I’m a bit of a documentation nerd. Writing technical documentation is a boring, but often necessary, job that other people hate doing. I’m good at it. I also care about it, for some unfathomable reason. This combination means that I’m usually the guy who ends up doing it.
Now I hate boring and repetitive tasks, so whenever I have one that needs doing, I tend to automate it if I can. This has proven a challenge when it comes to IT documentation. I make heavy use of styles in Word (for some godforsaken reason every company insists on using a tool designed for typing inter-office memos as a technical document publishing system. ARGH!) and set up nice templates so the documents look good. But Word doesn’t scale well. It tends to break badly when documents get large, or if you try to use inter-linking between them. And try changing the corporate logo in 80 documents.
This annoyed me no end, and I figured there had to be a better way. There is, but it requires a completely different approach to doing documentation for IT systems.
I’ve worked with several large companies that have well structured documentation (Solution Architecture, Detailed Design, Change Implementation Plan, etc.) for the systems they design. I set them up in a couple of cases. The designs themselves are usually standardised so that you can scale; Toyota doesn’t do custom pin-striping on every Camry for a reason.
After a year or two, you have several hundred designs, each one with 5-10 documents describing it. That’s thousands of documents that all need to be managed and maintained. If the process isn’t efficient, it gets unwieldy really fast. That’s happened to at least one documentation template I created. It was fine for the first 3, but it didn’t scale well after 300.
And you have a bunch of different people working on this stuff. People tend to approach things differently, so you end up with similar designs, but different people change things in different ways. Word documents are incredibly easy to break in horrible, unfixable ways, and this is usually what happens. All it takes is for one person to screw up the styles and the document becomes a disgusting, unreadable mess.
You also tend to have the same information repeated in multiple places within a document, or between documents. You can use document properties/variables, or set up a mail-merge type thing, but that requires advanced knowledge of the tool by the people using it. Most don’t, so you end up with a lot of cutting and pasting going on. And people make mistakes, so there are lots of typos and missing or wrong information.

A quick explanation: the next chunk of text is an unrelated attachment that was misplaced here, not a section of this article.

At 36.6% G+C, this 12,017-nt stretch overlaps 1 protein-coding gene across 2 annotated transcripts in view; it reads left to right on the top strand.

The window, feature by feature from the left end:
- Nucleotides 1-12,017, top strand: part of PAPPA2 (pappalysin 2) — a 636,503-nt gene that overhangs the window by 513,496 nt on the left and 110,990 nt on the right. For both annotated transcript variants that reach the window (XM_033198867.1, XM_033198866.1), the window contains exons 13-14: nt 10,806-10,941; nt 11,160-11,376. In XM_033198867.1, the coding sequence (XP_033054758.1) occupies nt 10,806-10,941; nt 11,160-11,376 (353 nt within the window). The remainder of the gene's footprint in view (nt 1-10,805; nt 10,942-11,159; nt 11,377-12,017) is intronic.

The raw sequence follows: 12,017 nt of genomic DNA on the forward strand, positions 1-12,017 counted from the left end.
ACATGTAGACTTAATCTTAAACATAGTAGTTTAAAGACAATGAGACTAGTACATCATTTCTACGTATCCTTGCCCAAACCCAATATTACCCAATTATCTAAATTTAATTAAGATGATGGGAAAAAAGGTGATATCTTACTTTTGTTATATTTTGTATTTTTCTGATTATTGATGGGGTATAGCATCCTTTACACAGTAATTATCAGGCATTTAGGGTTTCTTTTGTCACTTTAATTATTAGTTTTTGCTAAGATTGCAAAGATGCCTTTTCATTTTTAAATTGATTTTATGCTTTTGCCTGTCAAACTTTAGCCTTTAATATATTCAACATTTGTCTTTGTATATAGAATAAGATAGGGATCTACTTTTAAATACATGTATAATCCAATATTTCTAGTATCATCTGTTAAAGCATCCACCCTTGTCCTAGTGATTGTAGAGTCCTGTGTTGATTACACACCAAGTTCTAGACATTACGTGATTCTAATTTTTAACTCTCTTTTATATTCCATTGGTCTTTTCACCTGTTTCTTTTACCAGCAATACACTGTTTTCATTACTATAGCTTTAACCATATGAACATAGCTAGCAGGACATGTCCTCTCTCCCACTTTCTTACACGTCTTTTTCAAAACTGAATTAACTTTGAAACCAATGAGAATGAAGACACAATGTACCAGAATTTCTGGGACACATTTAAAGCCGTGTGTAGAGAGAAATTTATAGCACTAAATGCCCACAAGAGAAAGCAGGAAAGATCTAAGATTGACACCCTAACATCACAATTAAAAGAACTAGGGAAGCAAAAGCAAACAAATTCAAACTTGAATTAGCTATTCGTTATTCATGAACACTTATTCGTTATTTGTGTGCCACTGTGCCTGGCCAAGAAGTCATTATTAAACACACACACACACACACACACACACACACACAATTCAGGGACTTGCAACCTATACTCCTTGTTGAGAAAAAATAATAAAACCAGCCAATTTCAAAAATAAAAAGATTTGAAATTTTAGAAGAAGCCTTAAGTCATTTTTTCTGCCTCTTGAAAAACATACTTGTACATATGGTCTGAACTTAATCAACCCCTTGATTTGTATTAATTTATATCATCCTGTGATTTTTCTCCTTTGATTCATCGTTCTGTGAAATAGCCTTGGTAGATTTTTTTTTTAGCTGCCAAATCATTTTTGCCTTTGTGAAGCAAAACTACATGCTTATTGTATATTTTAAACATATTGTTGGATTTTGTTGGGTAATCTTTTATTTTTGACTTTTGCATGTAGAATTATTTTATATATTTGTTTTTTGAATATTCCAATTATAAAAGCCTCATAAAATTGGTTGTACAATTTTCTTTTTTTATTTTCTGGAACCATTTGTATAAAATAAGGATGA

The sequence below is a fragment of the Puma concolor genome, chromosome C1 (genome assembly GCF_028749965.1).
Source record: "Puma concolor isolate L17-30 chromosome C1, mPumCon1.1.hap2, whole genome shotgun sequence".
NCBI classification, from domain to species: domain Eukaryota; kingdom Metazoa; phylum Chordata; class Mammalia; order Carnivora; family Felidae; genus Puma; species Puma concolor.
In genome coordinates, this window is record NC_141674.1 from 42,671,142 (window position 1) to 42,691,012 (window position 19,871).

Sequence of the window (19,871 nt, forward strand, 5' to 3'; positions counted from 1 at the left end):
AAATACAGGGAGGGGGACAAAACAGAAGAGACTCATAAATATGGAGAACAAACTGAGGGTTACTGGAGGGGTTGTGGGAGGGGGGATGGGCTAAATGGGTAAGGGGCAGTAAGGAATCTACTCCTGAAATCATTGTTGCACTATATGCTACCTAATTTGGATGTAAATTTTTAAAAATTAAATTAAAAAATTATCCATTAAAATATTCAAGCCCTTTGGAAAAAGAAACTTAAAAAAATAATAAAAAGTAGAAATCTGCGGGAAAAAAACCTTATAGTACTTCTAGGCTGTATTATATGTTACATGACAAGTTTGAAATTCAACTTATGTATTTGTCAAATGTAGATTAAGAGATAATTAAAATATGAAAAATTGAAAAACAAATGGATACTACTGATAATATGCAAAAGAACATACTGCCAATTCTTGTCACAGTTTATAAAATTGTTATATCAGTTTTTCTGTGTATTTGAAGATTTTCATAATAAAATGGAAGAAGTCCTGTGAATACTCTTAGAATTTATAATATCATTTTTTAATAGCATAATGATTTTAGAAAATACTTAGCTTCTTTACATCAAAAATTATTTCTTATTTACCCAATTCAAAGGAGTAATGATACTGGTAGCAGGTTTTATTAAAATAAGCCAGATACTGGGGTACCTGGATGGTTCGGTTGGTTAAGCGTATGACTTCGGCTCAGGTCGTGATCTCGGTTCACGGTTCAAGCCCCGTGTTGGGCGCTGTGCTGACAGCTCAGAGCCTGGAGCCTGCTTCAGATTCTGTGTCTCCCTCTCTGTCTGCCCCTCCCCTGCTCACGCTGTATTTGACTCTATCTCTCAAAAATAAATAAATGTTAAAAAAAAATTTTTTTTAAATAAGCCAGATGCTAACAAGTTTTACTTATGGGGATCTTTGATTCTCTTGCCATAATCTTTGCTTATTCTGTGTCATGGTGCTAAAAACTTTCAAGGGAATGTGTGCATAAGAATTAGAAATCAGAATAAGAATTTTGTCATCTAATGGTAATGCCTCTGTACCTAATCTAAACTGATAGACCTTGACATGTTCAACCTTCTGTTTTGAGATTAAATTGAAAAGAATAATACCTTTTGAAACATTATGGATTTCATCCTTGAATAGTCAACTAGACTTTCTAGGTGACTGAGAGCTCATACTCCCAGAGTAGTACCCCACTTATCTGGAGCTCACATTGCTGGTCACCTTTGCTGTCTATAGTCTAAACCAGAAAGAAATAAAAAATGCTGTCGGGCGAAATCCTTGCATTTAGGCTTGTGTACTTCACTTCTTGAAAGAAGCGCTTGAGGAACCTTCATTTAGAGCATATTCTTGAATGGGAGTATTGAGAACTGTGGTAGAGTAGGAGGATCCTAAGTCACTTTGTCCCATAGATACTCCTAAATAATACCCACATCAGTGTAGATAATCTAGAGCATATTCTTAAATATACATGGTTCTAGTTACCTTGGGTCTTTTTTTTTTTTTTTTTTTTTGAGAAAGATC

So after 6 months to a year, you have a variety of documents that aren’t consistent, look awful, and that are painful to use. It all gets too hard, so without iron-fisted discipline, people stop using the documents properly, and they become worse than worthless. You’d be better off, in many cases, not bothering with it at all.
But there is an alternative.
A Different Way
If you think of documentation as a software product, and not just a bunch of random memos, the work of an IT infrastructure group starts to look quite different.
Instead of writing a bunch of memos, they’re writing software. Design documentation is instructions on how to put something together and how it works. Wouldn’t it be great if you could use these instructions to automate the building of systems? And maybe spit out the documentation as well?
Then, rather than documentation being a painful afterthought that never gets done properly because it’s “not important”, it becomes the easiest way to get the system built. You write up the design, hit the big, green Go button, and voilà! Instant IT system. With all the documentation to go with it. All looking the same, all matching the design exactly.
Impossible? Nope. I’ve done it. There’s a previous client who’s been using this system for over a year.
The DocGen Design System
I call it DocGen. You feed in an XML description of your system design and it spits out PDF human readable documents you can give to your customers.
It also generates the doco you give to your engineers so they can configure their servers, databases and switch gear.
It also generates the exact commands needed to configure your kit to implement the design.
I’ve been drawing up the workflow over there to the right on whiteboards for the past couple of years whenever automation comes up in meetings. It shows you how DocGen fits into your existing IT systems, but can make you orders of magnitude more efficient. The cost savings are huge.
Find Out More
Find out more about DocGen by visiting http://docgen.eigenmagic.com.
Or, email me at justin[email protected].